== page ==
Loot Box: The Gaming Equivalent of a Casino Bonus?

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Loot boxes caused quite a stir in governments worldwide when they hit the market a couple of years ago, with many experts claiming the concept had similarities to traditional gambling. But what’s the status quo of loot boxes in 2019? Read on to find out.

What is a loot box anyway?

If you play modern video games, it is highly likely you have come across one or ten in-game loot boxes. But for the sake of being proper, let us establish what a loot box actually is:

A loot box is typically a digital in-game box, crate, chest or similar – usually containing one or more items of undisclosed value. Loot boxes contain gear or items that can be used during gameplay, often to become better at the game, such as (but not limited to) weapons, health items, clothing and gear.

During the course of gameplay, players can gather points or in-game currency, which in turn can be used to buy these loot boxes. And because players don’t get to open their box until after it has been paid for, there is an element of surprise as to what they actually get for their in-game money. Maybe it is all rubbish, or maybe there is an extremely valuable item inside. No one knows.

More often than not, players are given the option to pay real money for in-game currency, and in that way be able to buy more loot boxes more quickly, and hopefully stack up on valuable in-game items in the process. For impatient players, or those looking to become the best, this is a shortcut to success. But it is also the root to the whole loot box gambling conundrum.

Loot boxes have proven to be a wildly successful business model in recent years, in games such as Fortnite and Counter-Strike: Global Offensive.

Loot boxes compared to traditional gambling

While the jury is still out on the loot box issue as a whole, some experts claim that the process of acquiring loot boxes can be compared to traditional gambling, albeit in a more discreet and hidden way: Players pay (in-game currency or real money) for loot boxes, essentially placing a bet on what is inside the boxes.

Where online casinos are pretty open about their bonus systems, as seen in this list on casinoer.com, experts fear that the loot box systems expose players to gambling without being upfront about it. This can possibly be a problem, especially for players who are prone to gambling addiction.

It can also pose an issue amongst underage players. This is substantiated by a report from the UK Gambling Commission, released in November 2018. The report states that 31% of young people aged 11-16 opened an in-game loot box, either using real money or in-game currencies during the last week. It also states that 14% of those same young people spent real money on gambling during the last week.

While more research needs to be done for any definite conclusions to be made, it seems rather clear that some sort of regulation would be a good idea. And while things are being done, the countries of the world have been tackling the issue of loot boxes in very different ways up until now.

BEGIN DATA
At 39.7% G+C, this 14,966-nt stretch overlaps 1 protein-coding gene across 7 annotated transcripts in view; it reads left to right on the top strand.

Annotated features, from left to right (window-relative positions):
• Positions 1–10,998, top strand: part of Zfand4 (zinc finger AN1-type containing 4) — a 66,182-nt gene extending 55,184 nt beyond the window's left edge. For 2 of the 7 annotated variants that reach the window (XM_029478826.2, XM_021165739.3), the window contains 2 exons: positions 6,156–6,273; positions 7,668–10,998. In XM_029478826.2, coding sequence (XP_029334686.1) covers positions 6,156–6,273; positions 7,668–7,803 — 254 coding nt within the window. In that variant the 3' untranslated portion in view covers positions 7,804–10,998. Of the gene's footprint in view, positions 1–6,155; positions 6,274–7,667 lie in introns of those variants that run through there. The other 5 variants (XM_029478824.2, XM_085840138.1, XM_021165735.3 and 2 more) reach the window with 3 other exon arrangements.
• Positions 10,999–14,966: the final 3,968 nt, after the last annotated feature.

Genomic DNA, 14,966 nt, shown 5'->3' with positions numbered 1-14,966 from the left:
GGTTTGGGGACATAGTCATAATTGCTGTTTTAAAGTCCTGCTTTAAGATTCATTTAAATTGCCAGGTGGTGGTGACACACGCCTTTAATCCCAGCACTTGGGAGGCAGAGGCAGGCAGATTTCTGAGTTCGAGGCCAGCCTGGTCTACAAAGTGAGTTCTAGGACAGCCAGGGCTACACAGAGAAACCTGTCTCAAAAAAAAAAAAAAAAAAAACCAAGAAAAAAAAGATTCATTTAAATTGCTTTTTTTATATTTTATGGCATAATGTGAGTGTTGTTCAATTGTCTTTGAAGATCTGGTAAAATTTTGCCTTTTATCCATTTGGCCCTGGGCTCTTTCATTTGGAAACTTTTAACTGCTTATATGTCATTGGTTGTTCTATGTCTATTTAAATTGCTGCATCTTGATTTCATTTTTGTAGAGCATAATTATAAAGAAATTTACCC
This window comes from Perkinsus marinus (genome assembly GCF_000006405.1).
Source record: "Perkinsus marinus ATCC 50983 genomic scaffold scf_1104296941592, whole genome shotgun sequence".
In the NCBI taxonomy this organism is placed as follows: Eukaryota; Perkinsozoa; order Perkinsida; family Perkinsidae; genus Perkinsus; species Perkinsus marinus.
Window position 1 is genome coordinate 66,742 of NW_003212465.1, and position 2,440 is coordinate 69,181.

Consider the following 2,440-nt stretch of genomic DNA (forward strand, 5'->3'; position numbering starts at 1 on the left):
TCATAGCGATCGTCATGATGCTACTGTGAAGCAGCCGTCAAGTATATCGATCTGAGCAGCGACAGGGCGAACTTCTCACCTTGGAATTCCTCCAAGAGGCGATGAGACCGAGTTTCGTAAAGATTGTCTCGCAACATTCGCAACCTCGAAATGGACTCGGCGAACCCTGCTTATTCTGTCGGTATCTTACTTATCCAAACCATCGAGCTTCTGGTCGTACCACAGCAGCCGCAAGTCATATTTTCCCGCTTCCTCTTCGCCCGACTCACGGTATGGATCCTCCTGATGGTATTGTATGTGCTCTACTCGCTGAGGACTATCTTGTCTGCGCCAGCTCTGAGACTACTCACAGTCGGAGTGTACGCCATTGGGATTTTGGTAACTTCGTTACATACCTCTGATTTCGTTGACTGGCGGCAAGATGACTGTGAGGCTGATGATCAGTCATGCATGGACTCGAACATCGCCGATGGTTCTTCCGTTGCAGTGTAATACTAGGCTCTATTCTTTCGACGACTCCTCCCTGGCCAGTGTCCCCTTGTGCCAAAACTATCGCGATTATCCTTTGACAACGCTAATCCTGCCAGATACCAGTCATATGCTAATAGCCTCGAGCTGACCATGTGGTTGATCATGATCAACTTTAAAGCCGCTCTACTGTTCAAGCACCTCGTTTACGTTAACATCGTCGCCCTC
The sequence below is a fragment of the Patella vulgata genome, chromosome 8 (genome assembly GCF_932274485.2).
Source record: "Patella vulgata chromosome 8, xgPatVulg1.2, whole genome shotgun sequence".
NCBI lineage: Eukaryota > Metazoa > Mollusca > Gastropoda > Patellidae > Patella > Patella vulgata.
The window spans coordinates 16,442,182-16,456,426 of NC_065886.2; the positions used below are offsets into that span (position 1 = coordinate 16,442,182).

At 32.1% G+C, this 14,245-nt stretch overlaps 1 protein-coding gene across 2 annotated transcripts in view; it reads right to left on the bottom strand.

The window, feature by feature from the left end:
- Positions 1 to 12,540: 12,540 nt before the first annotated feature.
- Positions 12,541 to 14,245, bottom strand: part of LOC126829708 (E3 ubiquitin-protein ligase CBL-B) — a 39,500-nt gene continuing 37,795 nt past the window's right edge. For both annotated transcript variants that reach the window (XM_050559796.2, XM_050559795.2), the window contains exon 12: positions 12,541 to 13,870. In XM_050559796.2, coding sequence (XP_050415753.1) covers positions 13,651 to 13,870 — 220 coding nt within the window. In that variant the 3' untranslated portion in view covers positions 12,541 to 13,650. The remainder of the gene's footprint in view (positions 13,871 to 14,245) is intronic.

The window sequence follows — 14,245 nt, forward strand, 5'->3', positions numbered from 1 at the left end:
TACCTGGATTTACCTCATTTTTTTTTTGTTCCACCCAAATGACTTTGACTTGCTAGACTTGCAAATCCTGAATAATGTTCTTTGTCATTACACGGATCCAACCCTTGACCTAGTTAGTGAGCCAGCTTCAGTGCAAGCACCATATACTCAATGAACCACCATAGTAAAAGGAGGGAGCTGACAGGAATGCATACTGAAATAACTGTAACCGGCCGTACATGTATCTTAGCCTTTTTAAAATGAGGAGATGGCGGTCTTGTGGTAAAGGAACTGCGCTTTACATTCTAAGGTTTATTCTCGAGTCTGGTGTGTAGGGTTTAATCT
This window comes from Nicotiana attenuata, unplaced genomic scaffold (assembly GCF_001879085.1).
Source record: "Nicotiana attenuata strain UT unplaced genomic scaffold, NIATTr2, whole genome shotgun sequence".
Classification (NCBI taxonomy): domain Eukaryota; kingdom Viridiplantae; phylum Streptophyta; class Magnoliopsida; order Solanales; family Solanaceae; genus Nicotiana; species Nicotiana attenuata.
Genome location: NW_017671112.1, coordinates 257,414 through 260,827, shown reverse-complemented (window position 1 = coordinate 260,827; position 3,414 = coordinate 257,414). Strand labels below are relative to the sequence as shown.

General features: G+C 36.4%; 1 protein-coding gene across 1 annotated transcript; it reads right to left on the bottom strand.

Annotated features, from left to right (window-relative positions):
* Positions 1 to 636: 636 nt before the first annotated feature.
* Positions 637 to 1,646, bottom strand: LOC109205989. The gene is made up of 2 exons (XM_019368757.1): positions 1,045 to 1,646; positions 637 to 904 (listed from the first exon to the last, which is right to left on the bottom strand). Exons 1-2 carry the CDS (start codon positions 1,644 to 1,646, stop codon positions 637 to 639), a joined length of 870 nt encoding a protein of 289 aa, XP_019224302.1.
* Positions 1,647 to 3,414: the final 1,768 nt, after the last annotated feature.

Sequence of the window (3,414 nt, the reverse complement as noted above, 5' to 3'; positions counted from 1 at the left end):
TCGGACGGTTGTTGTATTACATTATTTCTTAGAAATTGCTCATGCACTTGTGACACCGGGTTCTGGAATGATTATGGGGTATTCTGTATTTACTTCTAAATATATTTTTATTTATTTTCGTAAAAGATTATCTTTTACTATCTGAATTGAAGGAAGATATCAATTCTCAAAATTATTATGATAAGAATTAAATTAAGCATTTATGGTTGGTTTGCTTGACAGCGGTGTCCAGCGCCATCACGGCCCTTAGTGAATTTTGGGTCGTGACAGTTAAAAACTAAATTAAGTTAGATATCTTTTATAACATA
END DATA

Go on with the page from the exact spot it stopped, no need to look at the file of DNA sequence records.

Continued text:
Loot box status in 2019: Banned in some countries, A-OK in others

Belgium and The Netherlands have struck down the hardest, as it was determined that some loot boxes violated existing gambling laws in those countries. On the contrary, France determined that loot boxes do not break any gambling rules. In other countries in Europe, little action, if any at all, has been taken towards the regulation of in-game loot boxes.

Furthermore, The UK has decided to let the regulatory organizations of the gaming world, such as PEGI, handle the issue – essentially trusting the issue to the industry itself. The US has not taken any big actions either, with only some states looking into the issue.

In China a law was passed, stating that developers selling loot boxes in their games have to disclose the probability of getting any reward or item. This type of transparency makes sense, and sounds a lot like the RTP (Return to Player) numbers used by online casinos to inform players of their winning chances in games such as slots, board games and others.

What does the future of loot boxes look like?

It is hard to tell exactly where this will lead in the future, and whether loot boxes eventually will be a thing of the past. As with any new technology falling in-between existing laws and regulations, the world needs some time to figure out how to best handle the issue. Actually, signs of this can be already be seen, as reported by Business Insider Nordic: As late as in the second half of 2018, in a collaborative effort organised at the 2018 Gambling Regulators European Forum, 15 European and 1 American regulatory gambling organization got together looking to handle the issue of loot boxes.

In the meantime we just have to sit tight and accept the current regulations of our home country (if there are any). Or maybe just shy away from loot boxes entirely, until this mess is sorted. It is also a good idea to keep in mind that loot box regulation is in constant change. What is stated in this article today may no longer be true a month from now.

What do you think about loot boxes? Are you okay with having the option to pay real money for in-game content? Would you prefer it if developers stuck to in-game currencies instead?

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